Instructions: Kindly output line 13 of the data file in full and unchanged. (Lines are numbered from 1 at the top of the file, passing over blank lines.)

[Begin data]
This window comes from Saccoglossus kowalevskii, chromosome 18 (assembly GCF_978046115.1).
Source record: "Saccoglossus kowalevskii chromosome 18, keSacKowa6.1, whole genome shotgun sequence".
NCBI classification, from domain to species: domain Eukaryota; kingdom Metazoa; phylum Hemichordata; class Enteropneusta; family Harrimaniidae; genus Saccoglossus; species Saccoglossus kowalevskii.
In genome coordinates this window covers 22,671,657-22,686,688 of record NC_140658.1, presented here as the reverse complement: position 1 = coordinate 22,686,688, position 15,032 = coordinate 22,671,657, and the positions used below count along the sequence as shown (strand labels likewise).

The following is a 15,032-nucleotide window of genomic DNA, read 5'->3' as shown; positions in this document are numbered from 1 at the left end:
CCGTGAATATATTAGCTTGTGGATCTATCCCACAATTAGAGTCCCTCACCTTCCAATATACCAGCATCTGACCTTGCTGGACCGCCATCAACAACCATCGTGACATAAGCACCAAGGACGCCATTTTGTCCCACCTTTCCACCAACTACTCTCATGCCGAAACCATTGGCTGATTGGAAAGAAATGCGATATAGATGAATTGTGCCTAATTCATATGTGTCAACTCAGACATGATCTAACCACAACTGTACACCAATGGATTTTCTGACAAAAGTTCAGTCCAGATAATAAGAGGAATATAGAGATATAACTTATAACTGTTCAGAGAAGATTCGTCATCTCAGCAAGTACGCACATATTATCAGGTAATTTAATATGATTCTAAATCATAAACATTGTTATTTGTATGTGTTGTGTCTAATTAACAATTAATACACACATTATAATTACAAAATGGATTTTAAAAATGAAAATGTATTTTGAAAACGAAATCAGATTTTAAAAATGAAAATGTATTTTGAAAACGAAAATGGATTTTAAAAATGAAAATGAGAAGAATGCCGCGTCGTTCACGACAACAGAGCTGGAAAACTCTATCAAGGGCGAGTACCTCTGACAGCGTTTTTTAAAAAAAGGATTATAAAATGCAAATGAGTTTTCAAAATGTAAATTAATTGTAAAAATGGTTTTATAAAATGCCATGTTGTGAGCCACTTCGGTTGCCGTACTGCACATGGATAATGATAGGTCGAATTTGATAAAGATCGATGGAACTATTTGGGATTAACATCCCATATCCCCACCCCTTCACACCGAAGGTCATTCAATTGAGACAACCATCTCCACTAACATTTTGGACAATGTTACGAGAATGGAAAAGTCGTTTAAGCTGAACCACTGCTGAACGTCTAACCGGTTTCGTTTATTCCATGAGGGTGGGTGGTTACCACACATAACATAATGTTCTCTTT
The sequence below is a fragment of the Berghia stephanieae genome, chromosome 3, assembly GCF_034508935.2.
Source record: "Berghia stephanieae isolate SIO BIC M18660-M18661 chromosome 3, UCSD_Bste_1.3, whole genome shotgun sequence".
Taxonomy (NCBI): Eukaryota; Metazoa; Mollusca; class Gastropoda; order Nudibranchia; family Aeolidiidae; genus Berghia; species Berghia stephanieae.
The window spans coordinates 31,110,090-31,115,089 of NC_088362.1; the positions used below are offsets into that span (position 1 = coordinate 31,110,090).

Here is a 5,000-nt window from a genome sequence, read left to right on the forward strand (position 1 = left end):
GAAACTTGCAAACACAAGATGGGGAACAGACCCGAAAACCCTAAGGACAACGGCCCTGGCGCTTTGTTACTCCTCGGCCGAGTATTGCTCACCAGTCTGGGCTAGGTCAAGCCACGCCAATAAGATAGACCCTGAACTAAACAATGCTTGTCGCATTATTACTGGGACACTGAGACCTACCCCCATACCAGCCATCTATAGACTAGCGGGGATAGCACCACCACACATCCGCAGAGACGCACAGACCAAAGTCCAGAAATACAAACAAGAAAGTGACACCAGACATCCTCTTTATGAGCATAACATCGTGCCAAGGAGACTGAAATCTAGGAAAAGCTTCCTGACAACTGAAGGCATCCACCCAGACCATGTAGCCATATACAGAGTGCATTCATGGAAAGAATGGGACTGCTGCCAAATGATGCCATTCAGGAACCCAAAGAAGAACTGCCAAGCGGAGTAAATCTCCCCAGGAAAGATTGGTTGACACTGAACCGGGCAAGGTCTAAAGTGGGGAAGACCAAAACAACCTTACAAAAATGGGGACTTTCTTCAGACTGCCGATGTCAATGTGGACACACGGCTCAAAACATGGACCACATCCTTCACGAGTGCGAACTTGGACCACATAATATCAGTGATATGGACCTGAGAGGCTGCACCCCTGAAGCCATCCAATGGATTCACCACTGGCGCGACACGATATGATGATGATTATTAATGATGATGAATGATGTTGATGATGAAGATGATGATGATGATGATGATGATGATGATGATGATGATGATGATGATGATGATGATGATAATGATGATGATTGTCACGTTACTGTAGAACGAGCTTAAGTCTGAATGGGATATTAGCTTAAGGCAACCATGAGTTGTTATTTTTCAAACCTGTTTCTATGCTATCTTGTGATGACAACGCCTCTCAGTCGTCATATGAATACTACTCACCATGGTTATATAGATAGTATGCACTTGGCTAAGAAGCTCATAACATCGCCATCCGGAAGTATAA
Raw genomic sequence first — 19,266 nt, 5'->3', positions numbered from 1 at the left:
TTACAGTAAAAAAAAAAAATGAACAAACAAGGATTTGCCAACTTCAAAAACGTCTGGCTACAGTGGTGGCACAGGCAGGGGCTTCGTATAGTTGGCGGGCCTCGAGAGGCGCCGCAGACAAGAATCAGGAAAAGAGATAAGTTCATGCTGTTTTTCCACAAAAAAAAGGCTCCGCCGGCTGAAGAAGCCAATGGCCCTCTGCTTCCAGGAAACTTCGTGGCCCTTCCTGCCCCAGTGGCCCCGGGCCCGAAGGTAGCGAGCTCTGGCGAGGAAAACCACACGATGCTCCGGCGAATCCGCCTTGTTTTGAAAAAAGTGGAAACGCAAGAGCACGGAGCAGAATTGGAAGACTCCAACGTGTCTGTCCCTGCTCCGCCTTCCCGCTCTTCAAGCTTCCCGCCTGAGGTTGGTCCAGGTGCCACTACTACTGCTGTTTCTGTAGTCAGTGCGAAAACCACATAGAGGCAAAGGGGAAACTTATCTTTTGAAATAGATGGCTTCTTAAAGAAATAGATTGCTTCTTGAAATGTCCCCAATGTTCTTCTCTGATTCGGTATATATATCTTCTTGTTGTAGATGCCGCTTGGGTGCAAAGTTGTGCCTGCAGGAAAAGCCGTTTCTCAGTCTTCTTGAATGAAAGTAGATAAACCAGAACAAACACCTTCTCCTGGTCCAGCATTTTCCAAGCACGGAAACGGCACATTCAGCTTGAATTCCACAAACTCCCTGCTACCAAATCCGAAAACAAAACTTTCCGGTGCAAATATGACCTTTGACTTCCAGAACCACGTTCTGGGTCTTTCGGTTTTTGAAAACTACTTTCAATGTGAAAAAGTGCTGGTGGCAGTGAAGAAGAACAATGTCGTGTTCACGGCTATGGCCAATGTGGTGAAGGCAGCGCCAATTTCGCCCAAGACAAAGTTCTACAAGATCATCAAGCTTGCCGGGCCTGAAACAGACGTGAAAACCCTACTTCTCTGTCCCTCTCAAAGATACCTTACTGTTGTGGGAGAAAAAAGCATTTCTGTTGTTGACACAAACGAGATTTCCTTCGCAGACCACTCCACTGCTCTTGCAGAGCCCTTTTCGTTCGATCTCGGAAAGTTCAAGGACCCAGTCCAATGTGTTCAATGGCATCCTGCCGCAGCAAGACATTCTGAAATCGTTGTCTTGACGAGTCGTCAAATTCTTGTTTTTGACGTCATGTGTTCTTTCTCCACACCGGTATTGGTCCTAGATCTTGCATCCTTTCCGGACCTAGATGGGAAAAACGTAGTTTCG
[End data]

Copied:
Raw genomic sequence first — 19,266 nt, 5'->3', positions numbered from 1 at the left: